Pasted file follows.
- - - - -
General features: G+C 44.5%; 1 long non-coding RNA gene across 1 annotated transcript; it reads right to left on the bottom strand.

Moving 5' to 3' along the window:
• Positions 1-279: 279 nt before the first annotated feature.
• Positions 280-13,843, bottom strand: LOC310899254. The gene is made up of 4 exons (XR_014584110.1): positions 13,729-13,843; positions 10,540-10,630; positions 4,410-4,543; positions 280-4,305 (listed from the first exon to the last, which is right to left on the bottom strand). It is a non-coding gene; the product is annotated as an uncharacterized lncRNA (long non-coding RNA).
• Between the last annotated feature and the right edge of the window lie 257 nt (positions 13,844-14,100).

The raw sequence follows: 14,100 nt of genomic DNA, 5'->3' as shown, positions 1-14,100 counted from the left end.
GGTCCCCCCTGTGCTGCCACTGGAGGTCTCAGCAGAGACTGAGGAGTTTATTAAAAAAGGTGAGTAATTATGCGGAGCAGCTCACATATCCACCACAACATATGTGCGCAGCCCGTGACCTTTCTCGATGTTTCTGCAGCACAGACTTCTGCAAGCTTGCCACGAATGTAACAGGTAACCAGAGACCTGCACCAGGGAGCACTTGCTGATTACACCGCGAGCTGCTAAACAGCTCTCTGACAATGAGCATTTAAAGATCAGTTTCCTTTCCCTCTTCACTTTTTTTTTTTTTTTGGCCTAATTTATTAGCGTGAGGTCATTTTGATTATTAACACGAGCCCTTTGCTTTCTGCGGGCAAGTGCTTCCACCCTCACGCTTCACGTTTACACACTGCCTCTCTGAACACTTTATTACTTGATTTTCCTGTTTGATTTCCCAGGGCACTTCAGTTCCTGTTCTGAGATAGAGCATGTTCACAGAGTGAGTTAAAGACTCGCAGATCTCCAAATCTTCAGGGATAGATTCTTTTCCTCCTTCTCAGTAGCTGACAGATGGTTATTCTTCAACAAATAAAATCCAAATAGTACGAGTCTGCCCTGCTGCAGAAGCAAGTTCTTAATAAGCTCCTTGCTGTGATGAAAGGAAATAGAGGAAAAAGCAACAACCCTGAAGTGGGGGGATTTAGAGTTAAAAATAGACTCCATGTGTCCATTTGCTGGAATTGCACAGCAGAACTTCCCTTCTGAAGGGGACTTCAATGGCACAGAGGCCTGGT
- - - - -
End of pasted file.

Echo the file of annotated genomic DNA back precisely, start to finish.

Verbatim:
General features: G+C 44.5%; 1 long non-coding RNA gene across 1 annotated transcript; it reads right to left on the bottom strand.

Moving 5' to 3' along the window:
• Positions 1-279: 279 nt before the first annotated feature.
• Positions 280-13,843, bottom strand: LOC310899254. The gene is made up of 4 exons (XR_014584110.1): positions 13,729-13,843; positions 10,540-10,630; positions 4,410-4,543; positions 280-4,305 (listed from the first exon to the last, which is right to left on the bottom strand). It is a non-coding gene; the product is annotated as an uncharacterized lncRNA (long non-coding RNA).
• Between the last annotated feature and the right edge of the window lie 257 nt (positions 13,844-14,100).

The raw sequence follows: 14,100 nt of genomic DNA, 5'->3' as shown, positions 1-14,100 counted from the left end.
GGTCCCCCCTGTGCTGCCACTGGAGGTCTCAGCAGAGACTGAGGAGTTTATTAAAAAAGGTGAGTAATTATGCGGAGCAGCTCACATATCCACCACAACATATGTGCGCAGCCCGTGACCTTTCTCGATGTTTCTGCAGCACAGACTTCTGCAAGCTTGCCACGAATGTAACAGGTAACCAGAGACCTGCACCAGGGAGCACTTGCTGATTACACCGCGAGCTGCTAAACAGCTCTCTGACAATGAGCATTTAAAGATCAGTTTCCTTTCCCTCTTCACTTTTTTTTTTTTTTTGGCCTAATTTATTAGCGTGAGGTCATTTTGATTATTAACACGAGCCCTTTGCTTTCTGCGGGCAAGTGCTTCCACCCTCACGCTTCACGTTTACACACTGCCTCTCTGAACACTTTATTACTTGATTTTCCTGTTTGATTTCCCAGGGCACTTCAGTTCCTGTTCTGAGATAGAGCATGTTCACAGAGTGAGTTAAAGACTCGCAGATCTCCAAATCTTCAGGGATAGATTCTTTTCCTCCTTCTCAGTAGCTGACAGATGGTTATTCTTCAACAAATAAAATCCAAATAGTACGAGTCTGCCCTGCTGCAGAAGCAAGTTCTTAATAAGCTCCTTGCTGTGATGAAAGGAAATAGAGGAAAAAGCAACAACCCTGAAGTGGGGGGATTTAGAGTTAAAAATAGACTCCATGTGTCCATTTGCTGGAATTGCACAGCAGAACTTCCCTTCTGAAGGGGACTTCAATGGCACAGAGGCCTGGT